When it comes to the leading causes of death of Black men in America, heart disease and cancer are often brought up as they should be since they’re at the very top of the killer list across ages. Homicide is also often brought up, especially by white people who lean on it as an illogical justification for their racism. But one relatively common cause of death among Black men and boys that is rarely discussed is suicide—the leading cause of death for Black males ages 15 to 24, according to the Centers for Disease Control and Prevention. 

According to a study conducted by Janell R. Goodwill, an assistant professor at the University of Chicago Crown Family School of Social Work, Policy and Practice, suicide is a leading cause for Black males in general, “yet empirical investigations that focus on the experiences of this group are limited.”

“Therefore, we aim to interrogate the impact of everyday discrimination as a risk factor for depressive symptoms and suicide ideation among African American men,” the study states in its opening.

Goodwill said that the existing research on suicide among Black people typically focused on vague and “broad race-based comparisons” without taking into account the lived experiences of Black men and women—which begs the question: What the hell did they even study? 

Seriously, if the purpose of your research is to explore the reasons Black people might become depressed and make the devastating decision to end their lives prematurely, and you’re not focusing at all on the everyday discrimination, indignity and debasement we face due to systemic racism and anti-Blackness in America and around the globe, what are you even doing?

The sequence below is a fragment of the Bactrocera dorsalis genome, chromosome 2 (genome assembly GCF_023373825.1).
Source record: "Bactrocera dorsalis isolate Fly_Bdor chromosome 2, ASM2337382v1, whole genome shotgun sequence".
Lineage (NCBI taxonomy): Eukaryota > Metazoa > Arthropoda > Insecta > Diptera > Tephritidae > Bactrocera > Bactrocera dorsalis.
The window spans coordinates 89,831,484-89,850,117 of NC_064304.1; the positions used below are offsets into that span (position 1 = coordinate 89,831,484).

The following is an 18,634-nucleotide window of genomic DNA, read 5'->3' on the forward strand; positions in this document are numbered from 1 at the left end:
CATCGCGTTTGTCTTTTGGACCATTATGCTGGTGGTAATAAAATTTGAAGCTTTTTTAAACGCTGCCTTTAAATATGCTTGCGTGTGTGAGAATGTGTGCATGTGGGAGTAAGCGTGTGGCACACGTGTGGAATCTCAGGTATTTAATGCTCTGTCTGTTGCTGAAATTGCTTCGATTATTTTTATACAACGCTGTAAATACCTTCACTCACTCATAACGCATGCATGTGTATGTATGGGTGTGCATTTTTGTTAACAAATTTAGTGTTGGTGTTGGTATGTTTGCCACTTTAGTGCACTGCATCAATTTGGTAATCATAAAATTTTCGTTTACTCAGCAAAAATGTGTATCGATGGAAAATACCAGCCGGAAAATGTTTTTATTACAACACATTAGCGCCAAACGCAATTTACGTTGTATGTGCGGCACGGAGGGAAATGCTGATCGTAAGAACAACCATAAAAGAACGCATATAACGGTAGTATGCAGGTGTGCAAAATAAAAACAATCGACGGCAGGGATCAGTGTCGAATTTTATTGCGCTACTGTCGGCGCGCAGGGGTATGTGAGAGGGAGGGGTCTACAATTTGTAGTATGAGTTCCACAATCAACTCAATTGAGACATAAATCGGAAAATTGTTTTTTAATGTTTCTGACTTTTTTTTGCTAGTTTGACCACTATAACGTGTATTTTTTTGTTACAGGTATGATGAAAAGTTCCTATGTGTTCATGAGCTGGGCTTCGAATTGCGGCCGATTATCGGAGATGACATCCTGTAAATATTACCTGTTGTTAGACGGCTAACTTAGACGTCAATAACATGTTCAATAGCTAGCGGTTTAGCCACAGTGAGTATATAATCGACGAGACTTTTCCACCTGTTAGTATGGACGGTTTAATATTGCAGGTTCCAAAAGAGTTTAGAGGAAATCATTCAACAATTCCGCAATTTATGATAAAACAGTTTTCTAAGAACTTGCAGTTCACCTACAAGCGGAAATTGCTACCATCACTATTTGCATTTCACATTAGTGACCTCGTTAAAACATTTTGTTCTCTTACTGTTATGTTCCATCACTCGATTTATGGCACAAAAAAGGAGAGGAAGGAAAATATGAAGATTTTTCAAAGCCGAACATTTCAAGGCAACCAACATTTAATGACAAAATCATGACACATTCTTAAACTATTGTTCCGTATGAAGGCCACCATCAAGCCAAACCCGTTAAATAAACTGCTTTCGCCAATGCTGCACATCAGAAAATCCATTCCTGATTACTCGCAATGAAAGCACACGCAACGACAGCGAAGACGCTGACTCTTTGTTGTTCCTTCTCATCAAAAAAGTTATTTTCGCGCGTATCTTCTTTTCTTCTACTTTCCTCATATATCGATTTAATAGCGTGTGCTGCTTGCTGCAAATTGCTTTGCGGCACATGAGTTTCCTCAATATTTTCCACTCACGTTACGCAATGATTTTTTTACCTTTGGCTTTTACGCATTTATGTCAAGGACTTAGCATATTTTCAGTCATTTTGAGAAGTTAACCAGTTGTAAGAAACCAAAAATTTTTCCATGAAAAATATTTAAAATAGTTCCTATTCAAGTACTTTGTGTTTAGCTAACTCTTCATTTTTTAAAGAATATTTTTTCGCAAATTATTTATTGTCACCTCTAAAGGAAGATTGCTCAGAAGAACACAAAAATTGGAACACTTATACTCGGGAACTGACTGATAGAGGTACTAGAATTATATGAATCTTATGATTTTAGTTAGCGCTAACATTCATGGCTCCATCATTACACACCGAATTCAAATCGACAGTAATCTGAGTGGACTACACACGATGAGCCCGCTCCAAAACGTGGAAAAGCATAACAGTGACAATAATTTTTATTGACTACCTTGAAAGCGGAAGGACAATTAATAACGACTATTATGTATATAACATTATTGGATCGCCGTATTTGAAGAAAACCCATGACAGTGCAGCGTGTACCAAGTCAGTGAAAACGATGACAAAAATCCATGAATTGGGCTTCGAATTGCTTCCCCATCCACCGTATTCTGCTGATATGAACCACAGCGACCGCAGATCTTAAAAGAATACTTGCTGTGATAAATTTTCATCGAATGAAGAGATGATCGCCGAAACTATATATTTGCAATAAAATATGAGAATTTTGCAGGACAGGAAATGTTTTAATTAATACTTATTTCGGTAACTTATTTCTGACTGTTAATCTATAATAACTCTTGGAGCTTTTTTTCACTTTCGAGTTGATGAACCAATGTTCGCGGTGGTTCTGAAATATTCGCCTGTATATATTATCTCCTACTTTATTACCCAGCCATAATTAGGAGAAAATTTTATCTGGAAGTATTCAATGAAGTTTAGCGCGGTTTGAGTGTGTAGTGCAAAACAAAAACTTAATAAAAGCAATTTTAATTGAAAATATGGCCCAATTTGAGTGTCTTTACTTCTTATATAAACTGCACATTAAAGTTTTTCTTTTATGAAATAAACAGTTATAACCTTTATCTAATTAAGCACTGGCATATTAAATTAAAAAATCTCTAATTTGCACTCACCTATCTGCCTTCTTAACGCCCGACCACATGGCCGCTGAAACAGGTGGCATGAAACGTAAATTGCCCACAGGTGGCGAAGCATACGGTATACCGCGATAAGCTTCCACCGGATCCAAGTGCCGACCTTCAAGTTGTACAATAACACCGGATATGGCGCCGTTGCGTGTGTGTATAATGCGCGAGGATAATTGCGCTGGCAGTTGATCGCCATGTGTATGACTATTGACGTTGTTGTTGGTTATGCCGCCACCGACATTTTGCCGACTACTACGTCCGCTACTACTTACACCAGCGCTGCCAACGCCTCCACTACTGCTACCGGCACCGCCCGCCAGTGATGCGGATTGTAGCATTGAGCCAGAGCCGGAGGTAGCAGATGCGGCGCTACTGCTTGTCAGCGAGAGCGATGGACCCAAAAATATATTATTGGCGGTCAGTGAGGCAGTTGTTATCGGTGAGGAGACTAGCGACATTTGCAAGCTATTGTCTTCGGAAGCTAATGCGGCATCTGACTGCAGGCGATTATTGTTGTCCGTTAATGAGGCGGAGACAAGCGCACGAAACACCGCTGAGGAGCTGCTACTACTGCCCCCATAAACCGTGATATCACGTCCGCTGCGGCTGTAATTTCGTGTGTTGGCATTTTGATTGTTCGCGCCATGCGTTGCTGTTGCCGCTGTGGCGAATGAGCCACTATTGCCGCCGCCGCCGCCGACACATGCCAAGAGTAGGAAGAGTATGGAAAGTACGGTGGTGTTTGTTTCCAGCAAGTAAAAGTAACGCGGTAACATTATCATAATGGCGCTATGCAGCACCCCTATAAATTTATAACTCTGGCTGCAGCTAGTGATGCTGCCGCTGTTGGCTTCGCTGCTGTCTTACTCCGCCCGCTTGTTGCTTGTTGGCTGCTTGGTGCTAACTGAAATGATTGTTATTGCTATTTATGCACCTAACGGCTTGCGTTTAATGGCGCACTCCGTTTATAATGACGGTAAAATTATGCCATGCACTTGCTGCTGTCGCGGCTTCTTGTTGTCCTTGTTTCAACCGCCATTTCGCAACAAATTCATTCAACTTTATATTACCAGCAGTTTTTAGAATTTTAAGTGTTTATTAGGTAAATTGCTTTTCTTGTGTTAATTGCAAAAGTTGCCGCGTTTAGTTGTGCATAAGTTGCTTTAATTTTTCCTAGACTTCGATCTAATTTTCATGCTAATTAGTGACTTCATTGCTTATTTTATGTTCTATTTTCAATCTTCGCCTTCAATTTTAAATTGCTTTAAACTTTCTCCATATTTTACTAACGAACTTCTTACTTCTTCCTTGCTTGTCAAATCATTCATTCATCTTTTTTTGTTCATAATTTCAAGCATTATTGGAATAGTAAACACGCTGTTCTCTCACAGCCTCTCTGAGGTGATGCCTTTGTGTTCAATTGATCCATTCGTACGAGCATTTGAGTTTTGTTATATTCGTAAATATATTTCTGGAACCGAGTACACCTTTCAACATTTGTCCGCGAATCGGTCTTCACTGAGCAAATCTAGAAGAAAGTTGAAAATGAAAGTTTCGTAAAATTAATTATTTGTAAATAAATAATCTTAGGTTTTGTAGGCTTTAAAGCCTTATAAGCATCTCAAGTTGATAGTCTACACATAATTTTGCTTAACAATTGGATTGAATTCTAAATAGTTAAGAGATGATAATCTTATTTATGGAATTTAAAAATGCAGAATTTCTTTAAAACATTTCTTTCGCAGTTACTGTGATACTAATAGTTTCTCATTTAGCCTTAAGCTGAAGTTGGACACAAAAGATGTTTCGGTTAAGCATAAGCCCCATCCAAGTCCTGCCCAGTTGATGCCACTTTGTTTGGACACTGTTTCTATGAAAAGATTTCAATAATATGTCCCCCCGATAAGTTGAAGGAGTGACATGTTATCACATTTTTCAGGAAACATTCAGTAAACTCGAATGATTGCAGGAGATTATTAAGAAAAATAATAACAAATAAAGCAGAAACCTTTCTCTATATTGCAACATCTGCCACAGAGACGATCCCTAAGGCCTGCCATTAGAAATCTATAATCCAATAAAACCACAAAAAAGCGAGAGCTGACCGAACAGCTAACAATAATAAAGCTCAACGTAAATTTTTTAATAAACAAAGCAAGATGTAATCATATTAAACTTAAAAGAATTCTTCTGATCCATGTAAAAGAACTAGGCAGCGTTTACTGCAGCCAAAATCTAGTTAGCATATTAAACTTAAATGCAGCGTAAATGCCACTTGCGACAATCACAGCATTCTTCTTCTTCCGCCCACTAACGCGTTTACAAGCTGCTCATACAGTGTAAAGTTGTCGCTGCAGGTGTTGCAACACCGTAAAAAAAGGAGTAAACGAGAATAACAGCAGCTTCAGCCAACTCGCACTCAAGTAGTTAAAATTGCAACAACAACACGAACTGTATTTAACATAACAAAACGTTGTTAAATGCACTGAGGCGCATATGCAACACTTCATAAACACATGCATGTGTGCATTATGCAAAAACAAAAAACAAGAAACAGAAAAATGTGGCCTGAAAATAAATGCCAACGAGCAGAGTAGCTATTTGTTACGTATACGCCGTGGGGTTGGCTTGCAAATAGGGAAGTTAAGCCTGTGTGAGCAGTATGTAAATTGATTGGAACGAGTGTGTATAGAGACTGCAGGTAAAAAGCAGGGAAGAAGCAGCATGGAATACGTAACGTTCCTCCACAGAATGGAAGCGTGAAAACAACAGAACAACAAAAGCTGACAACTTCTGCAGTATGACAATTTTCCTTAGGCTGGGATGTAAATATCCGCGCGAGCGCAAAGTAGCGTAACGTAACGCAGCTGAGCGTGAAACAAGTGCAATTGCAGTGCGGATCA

Anyway, Goodwill said she and her associates looked at surveys from more than 1,200 Black American men ages 18 to 93 who lived in different states across the U.S. from 2001 to 2003. Respondents who were questioned for the survey were asked how frequently they saw discrimination in their everyday lives. Their answers ranged from being racially profiled to being automatically suspected as criminals to just generally being treated disrespectfully for reasons they attributed to the color of their skin.

Basically, it’s all the things Black people have always spoken out about only to be dismissed by a largely white society that refuses to believe us or to acknowledge its demonstrably racist ways.

“We analyzed men’s responses with a series of statistical tests that measured whether different forms of discrimination were related to negative mental health outcomes,” Goodwill wrote. “We found that Black men who reported more frequent encounters with racial discrimination were more likely to experience depression symptoms and thoughts of suicide at some point during their lifetime.”

While the study states in its conclusion that only nine percent of participants reported experiencing suicidal ideation, virtually all of them reported regular experiences of racism and symptoms of anxiety and depression that were likely caused by it.

You can read the full study here.

This content was originally published here.

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